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321. The Immigrant Experience in SFF w/ Sabrina Vourvoulias, Rose Lemberg, and Bogi Takács

The Skiffy and Fanty Show

Immigrating, changing priorities, and translating, oh my! Sabrina Vourvoulias, Rose Lemberg and Bogi Takács join Julia in this two-part discussion episode about their personal experiences as immigrants to the United States and how that experience has affected their writing. They also discuss the challenges that immigrants face in the publishing industry and speculative fiction community. We […]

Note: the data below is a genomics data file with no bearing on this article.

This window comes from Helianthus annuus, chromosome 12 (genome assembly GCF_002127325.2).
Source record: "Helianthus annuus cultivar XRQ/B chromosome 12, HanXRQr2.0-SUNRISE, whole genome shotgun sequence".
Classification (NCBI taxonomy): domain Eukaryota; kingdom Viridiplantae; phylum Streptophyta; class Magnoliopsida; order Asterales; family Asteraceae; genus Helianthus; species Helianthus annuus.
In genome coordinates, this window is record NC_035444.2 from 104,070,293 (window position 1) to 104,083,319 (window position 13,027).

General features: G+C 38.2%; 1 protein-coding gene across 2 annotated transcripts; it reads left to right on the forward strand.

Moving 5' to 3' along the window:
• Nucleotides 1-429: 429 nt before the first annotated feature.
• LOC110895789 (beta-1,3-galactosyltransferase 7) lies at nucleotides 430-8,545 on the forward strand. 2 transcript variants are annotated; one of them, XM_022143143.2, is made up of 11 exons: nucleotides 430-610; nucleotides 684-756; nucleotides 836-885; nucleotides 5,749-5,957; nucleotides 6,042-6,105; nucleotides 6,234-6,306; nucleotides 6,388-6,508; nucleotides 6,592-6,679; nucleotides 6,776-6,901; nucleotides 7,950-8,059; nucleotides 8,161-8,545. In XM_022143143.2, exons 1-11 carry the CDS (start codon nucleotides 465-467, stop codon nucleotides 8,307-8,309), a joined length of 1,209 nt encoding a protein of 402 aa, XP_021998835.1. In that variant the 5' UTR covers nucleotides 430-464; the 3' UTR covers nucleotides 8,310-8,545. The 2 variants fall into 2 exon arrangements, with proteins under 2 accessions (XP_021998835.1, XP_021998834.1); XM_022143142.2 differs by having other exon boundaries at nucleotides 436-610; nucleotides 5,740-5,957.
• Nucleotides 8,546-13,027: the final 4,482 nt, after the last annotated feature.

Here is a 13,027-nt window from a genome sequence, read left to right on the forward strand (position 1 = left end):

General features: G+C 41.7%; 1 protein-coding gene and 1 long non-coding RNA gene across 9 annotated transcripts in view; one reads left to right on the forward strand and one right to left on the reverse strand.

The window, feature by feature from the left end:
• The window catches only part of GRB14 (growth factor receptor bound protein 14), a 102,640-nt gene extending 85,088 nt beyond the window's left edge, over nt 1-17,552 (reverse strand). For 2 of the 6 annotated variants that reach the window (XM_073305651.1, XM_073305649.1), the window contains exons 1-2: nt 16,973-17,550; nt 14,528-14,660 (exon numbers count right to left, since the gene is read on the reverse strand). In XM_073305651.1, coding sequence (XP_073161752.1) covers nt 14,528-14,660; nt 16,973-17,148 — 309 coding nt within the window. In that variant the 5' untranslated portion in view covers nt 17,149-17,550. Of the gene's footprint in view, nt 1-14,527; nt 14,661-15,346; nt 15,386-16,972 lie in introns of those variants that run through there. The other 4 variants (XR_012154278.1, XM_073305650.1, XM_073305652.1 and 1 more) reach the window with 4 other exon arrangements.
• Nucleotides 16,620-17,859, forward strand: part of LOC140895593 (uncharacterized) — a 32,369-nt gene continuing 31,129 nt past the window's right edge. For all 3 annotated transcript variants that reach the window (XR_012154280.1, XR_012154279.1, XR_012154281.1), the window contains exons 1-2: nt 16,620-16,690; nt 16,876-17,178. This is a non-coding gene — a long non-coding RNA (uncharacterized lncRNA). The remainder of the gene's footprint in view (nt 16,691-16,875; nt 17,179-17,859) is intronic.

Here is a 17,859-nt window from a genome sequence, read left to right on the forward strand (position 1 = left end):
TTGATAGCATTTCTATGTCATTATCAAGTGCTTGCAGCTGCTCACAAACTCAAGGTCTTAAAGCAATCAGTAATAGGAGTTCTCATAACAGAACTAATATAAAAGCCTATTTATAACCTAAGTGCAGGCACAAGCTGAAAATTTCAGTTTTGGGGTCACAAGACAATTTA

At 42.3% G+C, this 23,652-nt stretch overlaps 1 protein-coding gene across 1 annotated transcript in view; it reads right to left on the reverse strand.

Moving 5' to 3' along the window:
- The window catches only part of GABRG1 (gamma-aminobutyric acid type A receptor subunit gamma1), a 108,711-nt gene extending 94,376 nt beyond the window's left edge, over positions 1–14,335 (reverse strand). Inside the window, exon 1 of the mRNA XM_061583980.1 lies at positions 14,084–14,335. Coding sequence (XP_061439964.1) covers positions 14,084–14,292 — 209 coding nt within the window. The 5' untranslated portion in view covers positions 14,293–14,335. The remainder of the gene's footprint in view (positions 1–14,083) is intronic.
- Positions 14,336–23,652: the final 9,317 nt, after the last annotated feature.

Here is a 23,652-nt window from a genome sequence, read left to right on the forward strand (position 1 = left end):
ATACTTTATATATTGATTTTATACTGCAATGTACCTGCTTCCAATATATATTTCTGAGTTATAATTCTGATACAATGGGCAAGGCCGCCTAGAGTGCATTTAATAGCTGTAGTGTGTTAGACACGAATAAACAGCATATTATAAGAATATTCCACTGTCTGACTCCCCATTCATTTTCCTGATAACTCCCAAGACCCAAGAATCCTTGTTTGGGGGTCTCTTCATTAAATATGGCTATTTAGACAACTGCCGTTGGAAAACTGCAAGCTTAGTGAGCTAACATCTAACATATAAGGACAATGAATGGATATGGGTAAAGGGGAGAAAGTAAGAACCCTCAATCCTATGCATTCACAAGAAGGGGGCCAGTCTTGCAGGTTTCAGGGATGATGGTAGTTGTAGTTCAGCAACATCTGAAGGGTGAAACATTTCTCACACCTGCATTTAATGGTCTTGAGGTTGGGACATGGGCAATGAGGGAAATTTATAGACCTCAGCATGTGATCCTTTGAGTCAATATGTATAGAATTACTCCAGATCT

20 Apr 2017

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Episode #36: "How to Remember to Forget to Remember the Old War" by Rose Lemberg